- Carbon Trading
- Renewable Energy
- Waste Management
- All Categories
Air is an essential element in the survival of all living organisms on earth. Every human being has the right to breathe clean and safe air. Despite that, almost half the population in the world breathes in toxic air. According to the World Health Organization (WHO), 9 out of 10 people breathe in air containing high levels of pollutants. WHO estimates about 7 million deaths per year from exposure to fine airborne particles that penetrate deep into the lungs causing various diseases.
The cleanliness of indoor air is an important factor in maintaining a healthy environment. According to the US Environmental Protection Agency (EPA), indoor air can be up to five times more polluted than outdoor air. The EPA recommends a range of 50-100 for indoor air quality, with lower numbers indicating better air quality. Factors that impact air cleanliness include pollutants such as volatile organic compounds (VOCs), mold, dust, and smoke. It’s important to regularly monitor and improve indoor air quality to ensure a healthy living or working space.
People don’t always notice the effects of air pollution on their health. Breathing harmful air can have a prolonged impact on an individual’s health. The air quality worldwide is continuously worsening from wildfires, climate change, industrial and vehicular pollution, etc.
Clean air does not have any harmful levels of pollutants, dirt, or chemicals. Clean air is suitable for people to inhale. In fact, clean air is essential for maintaining a healthy lifestyle. For the best quality of life, one must ensure that the air inhaled must be free from as many pollutants as possible. This is important because air (oxygen) inhaled into our systems nourishes the lungs, the blood, and, therefore, the rest of the body’s organs.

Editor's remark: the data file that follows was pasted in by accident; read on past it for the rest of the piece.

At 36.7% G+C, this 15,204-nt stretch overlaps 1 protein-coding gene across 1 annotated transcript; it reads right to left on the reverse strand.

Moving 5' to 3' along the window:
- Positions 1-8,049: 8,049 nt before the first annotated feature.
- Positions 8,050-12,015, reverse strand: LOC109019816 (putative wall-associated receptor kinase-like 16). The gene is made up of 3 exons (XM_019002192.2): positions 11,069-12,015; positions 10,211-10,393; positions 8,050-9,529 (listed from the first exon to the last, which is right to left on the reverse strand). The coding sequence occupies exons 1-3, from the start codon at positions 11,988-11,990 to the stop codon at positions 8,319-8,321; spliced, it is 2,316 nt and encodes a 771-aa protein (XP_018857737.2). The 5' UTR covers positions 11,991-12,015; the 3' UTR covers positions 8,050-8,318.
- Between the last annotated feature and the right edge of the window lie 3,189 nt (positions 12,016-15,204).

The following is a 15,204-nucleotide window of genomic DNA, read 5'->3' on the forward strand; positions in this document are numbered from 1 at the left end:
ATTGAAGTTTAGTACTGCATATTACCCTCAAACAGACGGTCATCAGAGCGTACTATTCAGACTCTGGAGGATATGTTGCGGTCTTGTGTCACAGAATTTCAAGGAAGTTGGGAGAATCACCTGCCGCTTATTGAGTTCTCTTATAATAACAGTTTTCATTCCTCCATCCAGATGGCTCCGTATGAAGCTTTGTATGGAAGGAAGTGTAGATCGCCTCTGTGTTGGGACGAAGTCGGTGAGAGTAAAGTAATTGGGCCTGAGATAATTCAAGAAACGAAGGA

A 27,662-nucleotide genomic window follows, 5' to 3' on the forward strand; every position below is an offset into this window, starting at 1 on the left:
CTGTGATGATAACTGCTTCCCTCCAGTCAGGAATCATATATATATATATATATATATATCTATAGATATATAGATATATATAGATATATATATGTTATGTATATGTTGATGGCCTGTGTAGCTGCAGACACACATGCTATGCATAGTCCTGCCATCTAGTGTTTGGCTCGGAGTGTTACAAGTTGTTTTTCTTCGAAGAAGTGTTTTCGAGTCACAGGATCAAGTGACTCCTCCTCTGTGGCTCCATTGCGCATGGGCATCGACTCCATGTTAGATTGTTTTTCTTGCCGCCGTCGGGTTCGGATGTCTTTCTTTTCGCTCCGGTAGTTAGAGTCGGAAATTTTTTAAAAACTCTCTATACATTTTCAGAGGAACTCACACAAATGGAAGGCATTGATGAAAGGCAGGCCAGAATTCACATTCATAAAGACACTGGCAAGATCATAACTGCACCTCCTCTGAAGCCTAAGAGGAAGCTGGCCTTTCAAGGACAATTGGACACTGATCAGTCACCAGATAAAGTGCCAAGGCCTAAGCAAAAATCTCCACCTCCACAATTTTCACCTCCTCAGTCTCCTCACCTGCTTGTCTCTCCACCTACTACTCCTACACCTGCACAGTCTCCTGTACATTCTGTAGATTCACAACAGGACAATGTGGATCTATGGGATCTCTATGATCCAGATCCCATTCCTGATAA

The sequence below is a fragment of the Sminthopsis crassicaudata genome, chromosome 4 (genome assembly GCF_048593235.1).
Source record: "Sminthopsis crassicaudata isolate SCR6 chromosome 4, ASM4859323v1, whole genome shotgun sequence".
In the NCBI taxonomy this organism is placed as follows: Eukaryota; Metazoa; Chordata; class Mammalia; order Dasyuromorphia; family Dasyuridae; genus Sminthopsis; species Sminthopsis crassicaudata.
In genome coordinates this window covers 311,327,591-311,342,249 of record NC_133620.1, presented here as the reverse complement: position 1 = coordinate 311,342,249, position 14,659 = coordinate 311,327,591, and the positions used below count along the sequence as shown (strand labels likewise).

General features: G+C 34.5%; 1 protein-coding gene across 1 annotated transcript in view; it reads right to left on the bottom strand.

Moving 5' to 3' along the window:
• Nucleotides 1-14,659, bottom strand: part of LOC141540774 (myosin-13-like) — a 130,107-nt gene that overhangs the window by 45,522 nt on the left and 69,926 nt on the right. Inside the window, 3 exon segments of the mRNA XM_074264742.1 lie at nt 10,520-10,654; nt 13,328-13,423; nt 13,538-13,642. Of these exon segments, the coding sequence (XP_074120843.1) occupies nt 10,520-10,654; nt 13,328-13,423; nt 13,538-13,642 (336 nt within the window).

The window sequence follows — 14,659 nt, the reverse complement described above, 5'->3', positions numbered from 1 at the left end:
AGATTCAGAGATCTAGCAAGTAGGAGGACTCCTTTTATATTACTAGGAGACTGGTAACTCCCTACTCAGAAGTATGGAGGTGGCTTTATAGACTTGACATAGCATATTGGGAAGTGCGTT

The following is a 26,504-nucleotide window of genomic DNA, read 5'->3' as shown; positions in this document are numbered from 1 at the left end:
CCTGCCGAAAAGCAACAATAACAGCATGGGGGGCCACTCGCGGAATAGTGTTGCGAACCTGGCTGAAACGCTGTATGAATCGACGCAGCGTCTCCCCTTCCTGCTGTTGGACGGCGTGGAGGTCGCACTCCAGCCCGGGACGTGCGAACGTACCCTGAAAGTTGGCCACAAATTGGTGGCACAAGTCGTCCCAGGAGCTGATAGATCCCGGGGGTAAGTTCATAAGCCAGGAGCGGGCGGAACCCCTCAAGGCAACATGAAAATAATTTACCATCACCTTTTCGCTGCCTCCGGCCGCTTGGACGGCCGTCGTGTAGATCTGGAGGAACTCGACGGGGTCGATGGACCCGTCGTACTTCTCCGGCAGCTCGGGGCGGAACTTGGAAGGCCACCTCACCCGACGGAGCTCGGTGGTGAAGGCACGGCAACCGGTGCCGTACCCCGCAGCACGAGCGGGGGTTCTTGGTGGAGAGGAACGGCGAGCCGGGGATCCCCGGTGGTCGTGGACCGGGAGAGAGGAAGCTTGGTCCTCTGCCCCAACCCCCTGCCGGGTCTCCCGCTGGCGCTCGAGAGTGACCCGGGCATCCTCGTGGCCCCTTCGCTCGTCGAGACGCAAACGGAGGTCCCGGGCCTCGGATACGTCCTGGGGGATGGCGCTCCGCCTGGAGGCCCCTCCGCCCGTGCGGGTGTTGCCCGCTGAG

The WHO has established a set of air pollution standards called ‘Guidelines‘ for different types of air pollution in different environments. A guideline value called a mean or average establishes a ceiling for reasonable levels of exposure to certain air pollutants for a defined period, like for 24 hours or an entire year.
According to the WHO, anything above the annual mean value of 10 μg/m3 exposure to air pollutants smaller than 2.5 microns (PM2.5) is considered unhealthy and unsafe. For such levels of exposure, specific policy actions need to be taken against polluted areas beyond the guideline values.
PM2.5 is considered harmful to public health, even in small amounts. A study conducted on the impacts of PM2.5 on human health found that even short-term inflammation caused by exposure to PM2.5 can notably increase the risk of DNA damage, cancer, and the symptoms of several lung and heart conditions, including bronchitis and asthma.
There is no safe level of air pollutants. 10 μg/m3 average is the absolute maximum acceptable level of PM2.5 by WHO standards. Anything beyond that is considered a harmful level of PM2.5 exposure. Ideally, air should be without any pollutants for a safe and healthy life. However, urbanization and development have forced people to bear the conditions we live in today.
Even though it may be challenging to get rid of air pollution immediately, it is essential to reduce individual air pollution exposure at every chance possible. Regularly monitoring the air quality in your area can prevent exposure to air pollution in the first place by shutting windows and avoiding traveling outside. Monitoring the air quality is a smart effort and is also crucial to personal health. Indoor plants are a must, as they significantly help reduce air pollutants at home.